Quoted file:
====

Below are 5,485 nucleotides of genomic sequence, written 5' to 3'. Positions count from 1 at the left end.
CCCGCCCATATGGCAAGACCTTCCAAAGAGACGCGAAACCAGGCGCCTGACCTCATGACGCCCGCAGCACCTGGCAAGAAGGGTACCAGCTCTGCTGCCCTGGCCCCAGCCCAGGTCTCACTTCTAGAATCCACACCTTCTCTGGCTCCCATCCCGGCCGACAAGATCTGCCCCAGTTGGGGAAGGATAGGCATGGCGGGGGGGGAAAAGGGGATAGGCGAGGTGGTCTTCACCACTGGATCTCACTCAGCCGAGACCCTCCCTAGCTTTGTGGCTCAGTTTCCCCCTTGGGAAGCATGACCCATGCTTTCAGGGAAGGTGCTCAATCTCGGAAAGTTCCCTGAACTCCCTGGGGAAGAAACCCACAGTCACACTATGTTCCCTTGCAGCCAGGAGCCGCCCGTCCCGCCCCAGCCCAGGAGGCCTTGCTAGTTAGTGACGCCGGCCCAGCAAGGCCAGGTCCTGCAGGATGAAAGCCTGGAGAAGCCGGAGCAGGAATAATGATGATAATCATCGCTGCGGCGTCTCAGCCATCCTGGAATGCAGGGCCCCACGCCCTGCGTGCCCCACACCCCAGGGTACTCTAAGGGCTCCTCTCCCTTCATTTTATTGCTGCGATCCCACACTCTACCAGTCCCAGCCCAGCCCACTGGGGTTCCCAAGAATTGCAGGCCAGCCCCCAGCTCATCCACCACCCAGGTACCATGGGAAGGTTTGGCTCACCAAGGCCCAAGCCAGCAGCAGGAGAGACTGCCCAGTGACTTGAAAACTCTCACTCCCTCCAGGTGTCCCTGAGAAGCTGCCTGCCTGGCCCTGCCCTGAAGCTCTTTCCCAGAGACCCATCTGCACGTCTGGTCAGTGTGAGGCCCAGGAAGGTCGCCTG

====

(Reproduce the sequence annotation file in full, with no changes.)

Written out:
Below are 5,485 nucleotides of genomic sequence, written 5' to 3'. Positions count from 1 at the left end.
CCCGCCCATATGGCAAGACCTTCCAAAGAGACGCGAAACCAGGCGCCTGACCTCATGACGCCCGCAGCACCTGGCAAGAAGGGTACCAGCTCTGCTGCCCTGGCCCCAGCCCAGGTCTCACTTCTAGAATCCACACCTTCTCTGGCTCCCATCCCGGCCGACAAGATCTGCCCCAGTTGGGGAAGGATAGGCATGGCGGGGGGGGAAAAGGGGATAGGCGAGGTGGTCTTCACCACTGGATCTCACTCAGCCGAGACCCTCCCTAGCTTTGTGGCTCAGTTTCCCCCTTGGGAAGCATGACCCATGCTTTCAGGGAAGGTGCTCAATCTCGGAAAGTTCCCTGAACTCCCTGGGGAAGAAACCCACAGTCACACTATGTTCCCTTGCAGCCAGGAGCCGCCCGTCCCGCCCCAGCCCAGGAGGCCTTGCTAGTTAGTGACGCCGGCCCAGCAAGGCCAGGTCCTGCAGGATGAAAGCCTGGAGAAGCCGGAGCAGGAATAATGATGATAATCATCGCTGCGGCGTCTCAGCCATCCTGGAATGCAGGGCCCCACGCCCTGCGTGCCCCACACCCCAGGGTACTCTAAGGGCTCCTCTCCCTTCATTTTATTGCTGCGATCCCACACTCTACCAGTCCCAGCCCAGCCCACTGGGGTTCCCAAGAATTGCAGGCCAGCCCCCAGCTCATCCACCACCCAGGTACCATGGGAAGGTTTGGCTCACCAAGGCCCAAGCCAGCAGCAGGAGAGACTGCCCAGTGACTTGAAAACTCTCACTCCCTCCAGGTGTCCCTGAGAAGCTGCCTGCCTGGCCCTGCCCTGAAGCTCTTTCCCAGAGACCCATCTGCACGTCTGGTCAGTGTGAGGCCCAGGAAGGTCGCCTG